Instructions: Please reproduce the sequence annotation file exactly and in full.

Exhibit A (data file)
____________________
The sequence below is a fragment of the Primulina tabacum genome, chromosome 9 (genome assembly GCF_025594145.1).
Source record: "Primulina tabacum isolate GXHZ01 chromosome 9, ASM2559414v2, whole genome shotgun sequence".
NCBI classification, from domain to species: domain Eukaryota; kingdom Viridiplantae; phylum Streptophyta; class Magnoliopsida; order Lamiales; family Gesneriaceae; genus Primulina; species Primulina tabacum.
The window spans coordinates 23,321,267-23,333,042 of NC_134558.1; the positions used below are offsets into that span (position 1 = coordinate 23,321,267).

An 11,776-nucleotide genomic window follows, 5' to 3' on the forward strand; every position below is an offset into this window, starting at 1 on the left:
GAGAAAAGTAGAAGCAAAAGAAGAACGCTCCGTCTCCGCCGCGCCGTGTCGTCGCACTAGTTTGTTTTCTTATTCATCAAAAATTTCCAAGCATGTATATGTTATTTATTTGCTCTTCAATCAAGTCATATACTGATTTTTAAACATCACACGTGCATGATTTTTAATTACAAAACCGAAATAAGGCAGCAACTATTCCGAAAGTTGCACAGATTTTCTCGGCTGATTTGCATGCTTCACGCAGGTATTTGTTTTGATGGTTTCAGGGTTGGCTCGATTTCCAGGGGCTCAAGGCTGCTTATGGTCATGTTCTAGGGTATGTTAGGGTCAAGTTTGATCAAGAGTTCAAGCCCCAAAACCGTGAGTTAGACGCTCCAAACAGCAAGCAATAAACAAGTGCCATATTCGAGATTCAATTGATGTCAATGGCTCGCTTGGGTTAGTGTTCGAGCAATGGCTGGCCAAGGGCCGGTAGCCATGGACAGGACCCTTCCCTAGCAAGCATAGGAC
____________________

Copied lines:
The sequence below is a fragment of the Primulina tabacum genome, chromosome 9 (genome assembly GCF_025594145.1).
Source record: "Primulina tabacum isolate GXHZ01 chromosome 9, ASM2559414v2, whole genome shotgun sequence".
NCBI classification, from domain to species: domain Eukaryota; kingdom Viridiplantae; phylum Streptophyta; class Magnoliopsida; order Lamiales; family Gesneriaceae; genus Primulina; species Primulina tabacum.
The window spans coordinates 23,321,267-23,333,042 of NC_134558.1; the positions used below are offsets into that span (position 1 = coordinate 23,321,267).

An 11,776-nucleotide genomic window follows, 5' to 3' on the forward strand; every position below is an offset into this window, starting at 1 on the left:
GAGAAAAGTAGAAGCAAAAGAAGAACGCTCCGTCTCCGCCGCGCCGTGTCGTCGCACTAGTTTGTTTTCTTATTCATCAAAAATTTCCAAGCATGTATATGTTATTTATTTGCTCTTCAATCAAGTCATATACTGATTTTTAAACATCACACGTGCATGATTTTTAATTACAAAACCGAAATAAGGCAGCAACTATTCCGAAAGTTGCACAGATTTTCTCGGCTGATTTGCATGCTTCACGCAGGTATTTGTTTTGATGGTTTCAGGGTTGGCTCGATTTCCAGGGGCTCAAGGCTGCTTATGGTCATGTTCTAGGGTATGTTAGGGTCAAGTTTGATCAAGAGTTCAAGCCCCAAAACCGTGAGTTAGACGCTCCAAACAGCAAGCAATAAACAAGTGCCATATTCGAGATTCAATTGATGTCAATGGCTCGCTTGGGTTAGTGTTCGAGCAATGGCTGGCCAAGGGCCGGTAGCCATGGACAGGACCCTTCCCTAGCAAGCATAGGAC